Well, o.k., they don’t really explode, but it certainly looks like it. If you’ve ever seen a chicken, you’ve probably noticed that they are covered in feathers. Now imagine those feathers without the chicken attached to them. This is kind of what molting is. The chickens ditch their old feathers and grow new ones in order to be ready for winter. Think of it as buying a new down jacket each season. Maybe wasteful for humans, but chickens make their own, so they don’t have to worry about blowing all their money. Must be nice.

expensive coat

I’m going to be buried in mine.

Molting this year is coming as part of a perfect storm for me. It’s triggered by the days getting shorter, which also affects how many eggs the chickens lay. When chickens are molting, they tend to not lay eggs either. And my chickens are nearing henopause, so our egg supply is really running low, until the new chicks start laying.

gollum eggs

Gollum had similar problems.

I’ve always thought it was a little crazy that they lose their feathers right when it starts to get colder, but I suppose the point is that they stick it out for a little while when it’s sort of cold, but are ready when winter hits. Being exposed to the chilly fall nights probably makes them tougher.

cold chickens

Or it just makes them cold.

Every year when my chickens start to molt, there are obviously feathers everywhere. I get most of them out of the coop when I do my weekly poop cleanouts and chuck them in the compost, but the run has too many hard-to-reach corners, and those ones end up just getting mashed into the dirt where they become one with nature. Or more than one with nature, since they’re already a natural thing. They get buried. That’s what I’m trying to say. They get buried. But there’s a part of me that feels like this is wasting an opportunity. I built my coop out of reclaimed materials, so I’m totally on the re-use tip. I find myself starting to wonder if there’s anything I can do with all these feathers. I just hate to have so much of something and not put it to good use. But what would I honestly do with them? Make a comforter? Some pillows? Re-stuff a sagging down coat? Make a boa? Just have an enormous pile of chicken feathers in the middle of the living room? The possibilities seem endless. The possibilities also seem stupid. Maybe there’s a legitimately good use for them, but I don’t know. This might be where I find the limitations of my DIY recycling attitude. Some stuff just doesn’t need to be reused. Since feathers decompose, I suppose that’s fine. It’s not like the chickens are shedding rubber feathers that take 100 years to break down. We get a ton of leaves in the yard every fall too, and I don’t do all that much with those (though they do make good compost). I need to pick my battles, and maybe it’s time to concede to the feathers.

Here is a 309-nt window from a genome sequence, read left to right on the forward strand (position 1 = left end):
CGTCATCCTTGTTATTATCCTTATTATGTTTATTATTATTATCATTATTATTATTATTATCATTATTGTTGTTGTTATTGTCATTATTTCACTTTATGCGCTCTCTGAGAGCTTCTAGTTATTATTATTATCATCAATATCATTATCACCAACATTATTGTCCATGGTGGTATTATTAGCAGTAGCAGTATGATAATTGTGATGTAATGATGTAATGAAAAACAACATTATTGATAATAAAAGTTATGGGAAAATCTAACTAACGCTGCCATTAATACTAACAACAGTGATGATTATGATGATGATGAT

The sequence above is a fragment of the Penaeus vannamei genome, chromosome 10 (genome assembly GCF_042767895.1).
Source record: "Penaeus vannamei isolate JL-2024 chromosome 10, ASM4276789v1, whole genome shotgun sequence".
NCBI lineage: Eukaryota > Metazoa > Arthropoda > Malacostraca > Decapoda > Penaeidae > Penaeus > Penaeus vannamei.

(CREDITS: Theme music: Chicken In The Barnyard by Fireproof Babies, Music Bed: Frogs Legs by Columbia Saxaphone Sextette)



October 24th, 2014

I come up with a lot of different ideas. Sometimes they’re good, sometimes they’re not. Sometimes they’re so bad they’re good. And sometimes I think I’ve really hit on something that no one else possibly could have thought of before. I am almost always wrong. When thinking about how egg production is slowing in my older hens, I had a flash of genius. Surely, the thing to call this was henopause, and I absolutely had to the be the first person to think of this. Upon consulting the internet, I might actually be the last person to think of this. I’m going to use the term anyway, since it’s a good way of describing what happens with chickens after a while. They have a finite amount of eggs, and so one day, sometime between ages two and three the eggs are going to stop coming. My chickens are just a little over two. Henopause looms.